It is close to a year since Phionah Nalubwama, 26, had an obstetrics fistula during the birth of her second child. Given her experience, she left her once desirable journalism career to switch to advocacy as a fistula ambassador identifying with victims and sensitising young girls and women in communities about the condition.
When we meet at Kawempe General Hospital where the Mulago Hospital obstetrics and gynaecology department has since shifted; you cannot tell that she is leaking until she tells you so.
How it happened?
The pain she went through the fateful Friday night she delivered her baby is “unimaginable.”
Unlike her first normal delivery at the age of 17, Nalubwama was identified during her second pregnancy as one of those mothers who could not push out her baby.
The doctors recommended a caesarean section. “The baby was 4.2kilogrammes and doctors said I would not be able to push,” Nalubwama shares on how she ended up at Mulago hospital for a C-section on the fateful day.
Although her name got onto the theatre list on time, being a referral hospital with only two operating beds, there were some delays as patients in worse conditions trekked in.
In order to save their lives, the doctors took a hard decision to attend to them first leaving, the rest of the women already in labour to wait. “I was already in labour. The baby’s head started forcing its way out,” the former journalist recalls, adding that “it was too late to carry out an operation on me.” Instead, the doctors, she says, were forced to use some instruments to force out the baby, who was already on its way.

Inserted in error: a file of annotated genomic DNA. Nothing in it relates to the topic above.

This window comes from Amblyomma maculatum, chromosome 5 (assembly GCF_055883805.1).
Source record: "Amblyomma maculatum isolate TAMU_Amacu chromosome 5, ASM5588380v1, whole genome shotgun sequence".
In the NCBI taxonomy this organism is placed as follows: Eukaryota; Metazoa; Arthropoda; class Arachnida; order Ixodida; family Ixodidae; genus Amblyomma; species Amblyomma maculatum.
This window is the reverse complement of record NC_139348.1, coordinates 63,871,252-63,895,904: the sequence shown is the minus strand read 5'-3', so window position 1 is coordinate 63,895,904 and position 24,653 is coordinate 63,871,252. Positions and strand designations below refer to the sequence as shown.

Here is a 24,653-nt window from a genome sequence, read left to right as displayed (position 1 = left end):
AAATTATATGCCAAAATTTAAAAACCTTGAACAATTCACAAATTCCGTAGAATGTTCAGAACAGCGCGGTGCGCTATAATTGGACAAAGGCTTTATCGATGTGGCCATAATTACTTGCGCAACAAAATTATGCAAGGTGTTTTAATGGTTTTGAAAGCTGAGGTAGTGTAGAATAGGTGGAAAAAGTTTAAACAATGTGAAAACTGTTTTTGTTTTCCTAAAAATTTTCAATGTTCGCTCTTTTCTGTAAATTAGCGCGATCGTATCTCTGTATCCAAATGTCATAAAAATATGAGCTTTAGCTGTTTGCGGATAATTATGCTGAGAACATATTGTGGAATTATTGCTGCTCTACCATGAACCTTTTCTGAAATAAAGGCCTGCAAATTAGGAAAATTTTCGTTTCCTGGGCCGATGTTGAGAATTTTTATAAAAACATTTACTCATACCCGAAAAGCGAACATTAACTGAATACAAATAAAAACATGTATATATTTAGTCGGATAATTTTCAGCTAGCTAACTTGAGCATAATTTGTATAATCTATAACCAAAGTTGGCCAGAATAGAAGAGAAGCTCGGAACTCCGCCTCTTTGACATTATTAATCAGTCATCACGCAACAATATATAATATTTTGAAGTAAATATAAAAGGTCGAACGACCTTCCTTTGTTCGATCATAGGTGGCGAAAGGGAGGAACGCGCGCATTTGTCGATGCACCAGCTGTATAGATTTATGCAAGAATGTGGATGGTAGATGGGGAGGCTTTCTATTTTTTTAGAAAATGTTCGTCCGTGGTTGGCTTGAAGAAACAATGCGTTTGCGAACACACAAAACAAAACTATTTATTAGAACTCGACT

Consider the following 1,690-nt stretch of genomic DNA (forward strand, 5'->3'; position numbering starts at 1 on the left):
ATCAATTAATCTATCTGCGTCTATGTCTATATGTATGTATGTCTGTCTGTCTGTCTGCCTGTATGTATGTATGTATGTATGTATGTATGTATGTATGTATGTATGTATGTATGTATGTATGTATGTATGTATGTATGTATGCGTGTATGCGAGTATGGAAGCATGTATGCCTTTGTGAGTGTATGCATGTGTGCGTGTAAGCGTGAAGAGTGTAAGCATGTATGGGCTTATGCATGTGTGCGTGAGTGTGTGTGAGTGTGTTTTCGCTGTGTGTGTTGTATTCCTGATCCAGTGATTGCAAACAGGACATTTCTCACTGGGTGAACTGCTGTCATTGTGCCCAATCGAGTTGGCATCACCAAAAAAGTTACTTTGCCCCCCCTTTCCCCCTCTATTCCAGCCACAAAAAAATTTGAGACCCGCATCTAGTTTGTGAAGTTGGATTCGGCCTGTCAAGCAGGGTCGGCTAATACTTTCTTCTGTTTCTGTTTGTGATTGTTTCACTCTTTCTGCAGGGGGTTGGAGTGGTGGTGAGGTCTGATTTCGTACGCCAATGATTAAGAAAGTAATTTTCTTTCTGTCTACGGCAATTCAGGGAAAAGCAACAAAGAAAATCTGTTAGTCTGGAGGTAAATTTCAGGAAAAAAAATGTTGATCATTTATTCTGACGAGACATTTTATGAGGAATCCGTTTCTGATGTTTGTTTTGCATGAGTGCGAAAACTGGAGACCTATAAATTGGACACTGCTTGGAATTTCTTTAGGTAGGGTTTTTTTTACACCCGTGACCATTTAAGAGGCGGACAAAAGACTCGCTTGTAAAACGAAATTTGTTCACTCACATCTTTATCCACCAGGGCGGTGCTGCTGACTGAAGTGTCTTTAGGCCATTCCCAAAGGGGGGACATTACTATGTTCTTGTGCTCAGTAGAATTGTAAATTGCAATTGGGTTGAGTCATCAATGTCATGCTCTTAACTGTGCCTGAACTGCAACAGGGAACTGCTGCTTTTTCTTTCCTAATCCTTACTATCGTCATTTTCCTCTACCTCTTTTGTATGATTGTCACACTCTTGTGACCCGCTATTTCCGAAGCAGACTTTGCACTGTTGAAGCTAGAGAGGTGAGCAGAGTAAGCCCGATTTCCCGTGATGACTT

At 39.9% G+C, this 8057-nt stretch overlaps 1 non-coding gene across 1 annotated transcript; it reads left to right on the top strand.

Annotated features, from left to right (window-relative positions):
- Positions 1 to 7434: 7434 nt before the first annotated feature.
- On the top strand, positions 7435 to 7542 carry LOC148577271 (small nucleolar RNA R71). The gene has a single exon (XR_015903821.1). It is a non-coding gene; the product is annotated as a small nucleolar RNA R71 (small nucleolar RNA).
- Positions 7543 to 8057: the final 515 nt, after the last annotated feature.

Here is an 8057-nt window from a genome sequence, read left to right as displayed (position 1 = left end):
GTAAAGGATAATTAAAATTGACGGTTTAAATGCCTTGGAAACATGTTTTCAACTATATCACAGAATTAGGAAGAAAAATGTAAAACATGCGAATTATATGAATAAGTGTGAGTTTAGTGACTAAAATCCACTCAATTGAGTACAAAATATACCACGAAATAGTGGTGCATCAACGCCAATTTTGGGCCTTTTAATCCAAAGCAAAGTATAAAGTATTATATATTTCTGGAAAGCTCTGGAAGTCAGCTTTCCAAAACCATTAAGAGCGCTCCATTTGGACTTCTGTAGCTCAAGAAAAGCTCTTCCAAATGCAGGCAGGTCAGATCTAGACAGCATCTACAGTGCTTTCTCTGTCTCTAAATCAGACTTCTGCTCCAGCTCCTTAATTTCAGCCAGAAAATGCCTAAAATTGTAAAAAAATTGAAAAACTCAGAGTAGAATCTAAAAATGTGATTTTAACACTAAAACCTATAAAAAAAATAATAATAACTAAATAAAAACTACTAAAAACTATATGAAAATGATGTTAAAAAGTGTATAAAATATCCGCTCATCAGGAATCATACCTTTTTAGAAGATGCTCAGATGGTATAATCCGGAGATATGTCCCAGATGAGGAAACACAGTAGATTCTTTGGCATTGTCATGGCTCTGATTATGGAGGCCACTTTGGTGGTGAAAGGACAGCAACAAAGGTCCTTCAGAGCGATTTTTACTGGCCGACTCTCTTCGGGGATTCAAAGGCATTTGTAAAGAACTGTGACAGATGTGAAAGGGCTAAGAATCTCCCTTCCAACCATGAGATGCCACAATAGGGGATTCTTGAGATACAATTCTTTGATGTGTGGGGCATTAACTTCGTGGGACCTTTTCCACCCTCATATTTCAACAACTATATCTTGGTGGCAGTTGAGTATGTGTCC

“The pain was severe. That is when I stopped feeling my thighs and legs. The next thing; I could not control the flow of urine and stool anymore,” she recollects.
Having stayed in hospital for days, Nalubwama, was discharged and could only return to hospital as an outpatient for review with the doctors hoping that the condition would be short-lived. “By then, I was using a wheelchair,” she says. It is when she reached home that she realised she was leaking. The doctors revealed that she had developed fistula.
Nalubwama hoped for a quick recovery and returning to work after a short period of time. Little did she know her condition was complex. After several surgeries at Mulago hospital, the paralysis slowly disappeared, except for her left limb, the reason she limps to date.
Fistula there to stay
Doctors resorted to other coping mechanisms that involve using pampers and catheters to keep her dry. “I had to accept my condition and chose to become a fistula advocate,” she states. But her worst days were yet to come with the change of her life style. The urine flow worsens whenever she laughs, coughs or carries heavy objects.
Although she was asked to take fluids in large quantities to dissolve the urine and prevent a bad odour and infections, it causes the urine to flow irrepressibly.
As a result, she ends up embarrassed when the urine flows out of the diapers breeding harassment on several occasions.
At one time, she sat on a boda boda when the catheter got full, splashed and wetted the motorcyclist who responded by hurling insults at her.